Curt Schilling: Everyone’s (reluctant) hero

As it’s a busy week at the “Adams Ranch” preparing for an event at our home for our favorite charity, Children’s Hospital & Clinics of Minnesota (, this blog post will be brief.  Frankly, this particular post was unplanned…until I woke up yesterday and read fellow blogger Curt Schilling’s post on the bullying and despicable behavior experienced by his daughter. My blood has been boiling ever since!

In case you missed it, Curt Schilling is a well-regarded baseball pitcher, a proud American and a man of faith.  He writes a blog called 38 Pitches at  http://www.  Innocently enough and like any proud parent, he recently tweeted about his daughter’s acceptance to college and upcoming pitching career.  The barrage of utterly vulgar and beyond inappropriate tweets in response to his innocent post stopped him in his tracks and he went on the offensive. And, if it hasn’t already, it should stop you in your tracks as well.  The story did make its way to Good Morning America and a few other outlets. You can also read a G-rated synopsis of it all here in People Magazine:

That said, a big question looms. What are we doing as society, as parents, aunts, uncles,  grandparents , citizens to cultivate such behavior?  We can’t sit by and blame the other guy,  that bad parent, the government, the media. That’s a cop-out. If that’s our response, it will never change and it simply must change. Getting off social media isn’t the answer either; it’s here to stay and does its own good in many cases. (Think: #ALS Ice Bucket Challenge)

So what can we do?

Well for starters, you can all read Curt’s blog and share your outrage on social media. One of these young men was fired at his part-time job at the Yankees for  his despicable tweet; others’ accounts (but not all) were suspended. That’s a start but many were involved and they need to be called out.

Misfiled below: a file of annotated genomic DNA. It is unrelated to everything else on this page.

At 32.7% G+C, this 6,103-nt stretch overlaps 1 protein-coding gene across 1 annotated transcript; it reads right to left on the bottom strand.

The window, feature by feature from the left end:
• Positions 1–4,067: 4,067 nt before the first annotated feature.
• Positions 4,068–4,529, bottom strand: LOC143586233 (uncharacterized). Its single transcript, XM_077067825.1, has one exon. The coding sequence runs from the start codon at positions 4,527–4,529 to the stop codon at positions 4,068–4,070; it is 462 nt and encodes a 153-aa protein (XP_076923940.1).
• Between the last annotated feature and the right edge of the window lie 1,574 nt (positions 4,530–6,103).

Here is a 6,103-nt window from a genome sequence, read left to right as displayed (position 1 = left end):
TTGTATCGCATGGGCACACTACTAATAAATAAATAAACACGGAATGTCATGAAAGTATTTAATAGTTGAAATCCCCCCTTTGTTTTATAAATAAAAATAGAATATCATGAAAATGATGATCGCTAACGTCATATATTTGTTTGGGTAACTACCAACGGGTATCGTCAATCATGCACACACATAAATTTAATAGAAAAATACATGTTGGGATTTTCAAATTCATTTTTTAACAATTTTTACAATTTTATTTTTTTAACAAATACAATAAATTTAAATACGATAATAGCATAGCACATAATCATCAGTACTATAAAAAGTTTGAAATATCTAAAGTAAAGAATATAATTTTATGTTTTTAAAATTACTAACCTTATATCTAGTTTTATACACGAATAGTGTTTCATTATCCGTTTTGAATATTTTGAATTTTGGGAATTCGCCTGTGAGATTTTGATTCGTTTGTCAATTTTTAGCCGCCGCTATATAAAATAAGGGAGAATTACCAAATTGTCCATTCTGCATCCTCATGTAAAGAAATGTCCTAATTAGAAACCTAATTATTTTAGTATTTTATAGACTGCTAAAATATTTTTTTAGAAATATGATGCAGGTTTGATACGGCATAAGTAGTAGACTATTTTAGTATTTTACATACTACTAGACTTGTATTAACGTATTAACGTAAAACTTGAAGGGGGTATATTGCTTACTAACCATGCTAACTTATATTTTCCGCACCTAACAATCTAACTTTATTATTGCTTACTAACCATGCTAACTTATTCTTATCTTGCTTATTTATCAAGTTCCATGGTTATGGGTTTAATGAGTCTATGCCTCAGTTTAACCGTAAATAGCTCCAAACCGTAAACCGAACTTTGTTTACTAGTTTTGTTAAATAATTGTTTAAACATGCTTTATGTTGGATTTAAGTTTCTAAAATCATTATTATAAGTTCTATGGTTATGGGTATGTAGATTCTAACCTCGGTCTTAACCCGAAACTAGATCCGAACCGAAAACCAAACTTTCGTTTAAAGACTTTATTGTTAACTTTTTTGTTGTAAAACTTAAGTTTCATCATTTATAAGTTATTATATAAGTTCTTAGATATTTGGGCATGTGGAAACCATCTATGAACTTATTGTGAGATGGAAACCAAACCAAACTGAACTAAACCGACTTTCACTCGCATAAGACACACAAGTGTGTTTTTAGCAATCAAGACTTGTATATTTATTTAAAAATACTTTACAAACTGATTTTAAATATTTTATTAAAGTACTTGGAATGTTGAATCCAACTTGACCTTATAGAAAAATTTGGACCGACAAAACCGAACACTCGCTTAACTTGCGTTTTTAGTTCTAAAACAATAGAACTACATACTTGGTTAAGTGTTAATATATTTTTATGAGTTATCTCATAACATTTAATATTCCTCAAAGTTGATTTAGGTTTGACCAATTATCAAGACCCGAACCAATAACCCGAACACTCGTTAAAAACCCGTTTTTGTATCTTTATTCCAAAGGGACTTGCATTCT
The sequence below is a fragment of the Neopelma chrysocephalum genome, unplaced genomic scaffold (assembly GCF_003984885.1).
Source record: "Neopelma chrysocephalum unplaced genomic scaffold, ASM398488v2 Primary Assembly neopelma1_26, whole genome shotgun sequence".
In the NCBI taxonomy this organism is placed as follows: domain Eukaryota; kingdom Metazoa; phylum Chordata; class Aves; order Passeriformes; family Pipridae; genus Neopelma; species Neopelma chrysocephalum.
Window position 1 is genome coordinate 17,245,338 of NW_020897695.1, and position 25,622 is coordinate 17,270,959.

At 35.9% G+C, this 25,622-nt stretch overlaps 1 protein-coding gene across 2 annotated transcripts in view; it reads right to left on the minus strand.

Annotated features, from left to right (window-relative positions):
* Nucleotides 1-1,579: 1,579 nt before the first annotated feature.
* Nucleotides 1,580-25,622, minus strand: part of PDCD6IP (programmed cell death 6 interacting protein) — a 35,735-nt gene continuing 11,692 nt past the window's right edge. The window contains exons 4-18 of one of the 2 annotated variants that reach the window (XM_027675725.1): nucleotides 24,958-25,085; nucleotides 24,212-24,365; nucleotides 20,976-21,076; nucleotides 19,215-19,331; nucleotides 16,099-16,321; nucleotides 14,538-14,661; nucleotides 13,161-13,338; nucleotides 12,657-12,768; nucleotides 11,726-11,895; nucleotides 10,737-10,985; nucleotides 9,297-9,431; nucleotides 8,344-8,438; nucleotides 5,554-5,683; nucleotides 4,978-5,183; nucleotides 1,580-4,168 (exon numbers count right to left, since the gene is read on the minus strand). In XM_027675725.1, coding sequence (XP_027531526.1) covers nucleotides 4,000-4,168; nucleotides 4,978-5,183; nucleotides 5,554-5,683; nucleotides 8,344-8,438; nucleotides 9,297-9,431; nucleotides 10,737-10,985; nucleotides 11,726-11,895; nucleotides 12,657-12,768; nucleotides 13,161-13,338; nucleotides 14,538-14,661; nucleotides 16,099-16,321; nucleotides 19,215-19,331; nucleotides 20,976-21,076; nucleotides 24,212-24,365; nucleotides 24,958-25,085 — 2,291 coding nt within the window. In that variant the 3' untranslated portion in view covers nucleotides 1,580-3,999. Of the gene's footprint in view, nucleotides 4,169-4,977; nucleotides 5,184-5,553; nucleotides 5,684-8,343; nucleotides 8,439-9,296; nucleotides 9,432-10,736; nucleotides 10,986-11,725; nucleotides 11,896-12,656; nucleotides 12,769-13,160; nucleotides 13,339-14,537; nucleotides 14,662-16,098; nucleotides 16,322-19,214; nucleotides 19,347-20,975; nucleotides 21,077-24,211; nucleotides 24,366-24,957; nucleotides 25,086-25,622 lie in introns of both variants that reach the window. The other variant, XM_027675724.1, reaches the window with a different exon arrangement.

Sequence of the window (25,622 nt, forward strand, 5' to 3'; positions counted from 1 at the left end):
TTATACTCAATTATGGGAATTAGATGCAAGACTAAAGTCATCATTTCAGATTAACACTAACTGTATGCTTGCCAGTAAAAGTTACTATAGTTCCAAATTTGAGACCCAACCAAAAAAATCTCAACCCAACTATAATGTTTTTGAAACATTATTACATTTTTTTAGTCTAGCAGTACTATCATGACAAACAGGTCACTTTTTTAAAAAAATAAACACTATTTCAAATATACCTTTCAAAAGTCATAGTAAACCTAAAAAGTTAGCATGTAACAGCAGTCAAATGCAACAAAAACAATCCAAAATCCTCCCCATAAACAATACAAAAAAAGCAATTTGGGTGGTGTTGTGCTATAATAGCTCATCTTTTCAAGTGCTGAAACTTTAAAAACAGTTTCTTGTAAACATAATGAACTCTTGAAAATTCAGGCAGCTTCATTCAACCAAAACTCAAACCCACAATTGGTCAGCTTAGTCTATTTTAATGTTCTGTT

Secondly, much like the hateful Tweets/Posts to Robin William’s daughter after her father’s death , we can keep the pressure on Facebook, Twitter and other social media websites to disable bullies’ accounts. In my view, it should be a one strike and you’re out. After all, it’s our internet too and it’s time to take it back from these thugs.

Lastly, while many employers already review applicants’ and employees’ social media postings, we can bring such reprehensible behavior to employers’ attention and encourage them to change their policy manuals to ensure firing for cause in such cases. Just think ~ if someone knew they were going to lose their job, would they do this? Sure maybe a few knuckleheads  would; but loss of a job is often a powerful motivator. We need more of that motivation apparently .

Yes, so in my book, Curt Schilling (most likely reluctantly)  is everyone’s hero. Let’s get the internet unstuck and give Curt and his beautiful daughter the gift of action. It’s way more important than what color #thedress is!

With love,

Patty Comeford Adams



Filed under Self Help

4 responses to “Curt Schilling: Everyone’s (reluctant) hero

  1. Patty, thank you for your excellent and thoughtful post…and you probably know how I feel about this issue. The reality is that anti-bullying programs aren’t working. From middle-school into adulthood, bullying habits born out of unworthiness form and perpetuate themselves. Society is essentially offering programs to our kids that demonstrate what they “shouldn’t do” versus practices that empower them to cultivate happiness and proactively realize the way things “could be.” Happy kids don’t bully other kids. #Reading, Riting, Rythmatic, Happiness #TheNewCurriculum


  2. Sharon

    As I posted on Twitter, I believe Curt Shilling is a hero and a stand-up guy who did that for his daughter but also for all women.


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